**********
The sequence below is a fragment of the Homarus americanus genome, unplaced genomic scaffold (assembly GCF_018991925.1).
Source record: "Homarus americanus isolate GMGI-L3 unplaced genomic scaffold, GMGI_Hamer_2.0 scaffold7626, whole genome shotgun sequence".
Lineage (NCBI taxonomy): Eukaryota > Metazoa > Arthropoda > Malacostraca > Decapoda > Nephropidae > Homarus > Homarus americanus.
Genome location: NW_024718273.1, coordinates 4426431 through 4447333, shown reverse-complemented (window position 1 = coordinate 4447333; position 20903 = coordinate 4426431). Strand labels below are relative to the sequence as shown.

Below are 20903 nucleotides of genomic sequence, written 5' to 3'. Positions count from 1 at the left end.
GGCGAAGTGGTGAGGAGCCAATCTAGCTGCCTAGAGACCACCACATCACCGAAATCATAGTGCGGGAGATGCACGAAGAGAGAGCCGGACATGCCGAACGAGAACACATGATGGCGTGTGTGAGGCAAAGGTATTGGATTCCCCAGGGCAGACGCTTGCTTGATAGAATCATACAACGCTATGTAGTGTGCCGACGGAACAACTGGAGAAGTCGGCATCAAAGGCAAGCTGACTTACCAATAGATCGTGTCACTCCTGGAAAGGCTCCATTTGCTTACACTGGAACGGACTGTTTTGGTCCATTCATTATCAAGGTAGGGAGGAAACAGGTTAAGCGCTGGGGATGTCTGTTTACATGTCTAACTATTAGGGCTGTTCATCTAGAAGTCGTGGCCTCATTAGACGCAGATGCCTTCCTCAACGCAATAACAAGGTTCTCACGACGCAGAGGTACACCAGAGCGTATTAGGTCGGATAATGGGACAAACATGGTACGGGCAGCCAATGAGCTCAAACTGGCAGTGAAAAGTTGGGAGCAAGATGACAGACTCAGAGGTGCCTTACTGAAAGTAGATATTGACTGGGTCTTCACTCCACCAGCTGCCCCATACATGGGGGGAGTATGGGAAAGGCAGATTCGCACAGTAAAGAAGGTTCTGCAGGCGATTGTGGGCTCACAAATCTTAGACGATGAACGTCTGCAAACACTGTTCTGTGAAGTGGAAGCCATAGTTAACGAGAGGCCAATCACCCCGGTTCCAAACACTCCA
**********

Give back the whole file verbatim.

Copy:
The sequence below is a fragment of the Homarus americanus genome, unplaced genomic scaffold (assembly GCF_018991925.1).
Source record: "Homarus americanus isolate GMGI-L3 unplaced genomic scaffold, GMGI_Hamer_2.0 scaffold7626, whole genome shotgun sequence".
Lineage (NCBI taxonomy): Eukaryota > Metazoa > Arthropoda > Malacostraca > Decapoda > Nephropidae > Homarus > Homarus americanus.
Genome location: NW_024718273.1, coordinates 4426431 through 4447333, shown reverse-complemented (window position 1 = coordinate 4447333; position 20903 = coordinate 4426431). Strand labels below are relative to the sequence as shown.

Below are 20903 nucleotides of genomic sequence, written 5' to 3'. Positions count from 1 at the left end.
GGCGAAGTGGTGAGGAGCCAATCTAGCTGCCTAGAGACCACCACATCACCGAAATCATAGTGCGGGAGATGCACGAAGAGAGAGCCGGACATGCCGAACGAGAACACATGATGGCGTGTGTGAGGCAAAGGTATTGGATTCCCCAGGGCAGACGCTTGCTTGATAGAATCATACAACGCTATGTAGTGTGCCGACGGAACAACTGGAGAAGTCGGCATCAAAGGCAAGCTGACTTACCAATAGATCGTGTCACTCCTGGAAAGGCTCCATTTGCTTACACTGGAACGGACTGTTTTGGTCCATTCATTATCAAGGTAGGGAGGAAACAGGTTAAGCGCTGGGGATGTCTGTTTACATGTCTAACTATTAGGGCTGTTCATCTAGAAGTCGTGGCCTCATTAGACGCAGATGCCTTCCTCAACGCAATAACAAGGTTCTCACGACGCAGAGGTACACCAGAGCGTATTAGGTCGGATAATGGGACAAACATGGTACGGGCAGCCAATGAGCTCAAACTGGCAGTGAAAAGTTGGGAGCAAGATGACAGACTCAGAGGTGCCTTACTGAAAGTAGATATTGACTGGGTCTTCACTCCACCAGCTGCCCCATACATGGGGGGAGTATGGGAAAGGCAGATTCGCACAGTAAAGAAGGTTCTGCAGGCGATTGTGGGCTCACAAATCTTAGACGATGAACGTCTGCAAACACTGTTCTGTGAAGTGGAAGCCATAGTTAACGAGAGGCCAATCACCCCGGTTCCAAACACTCCA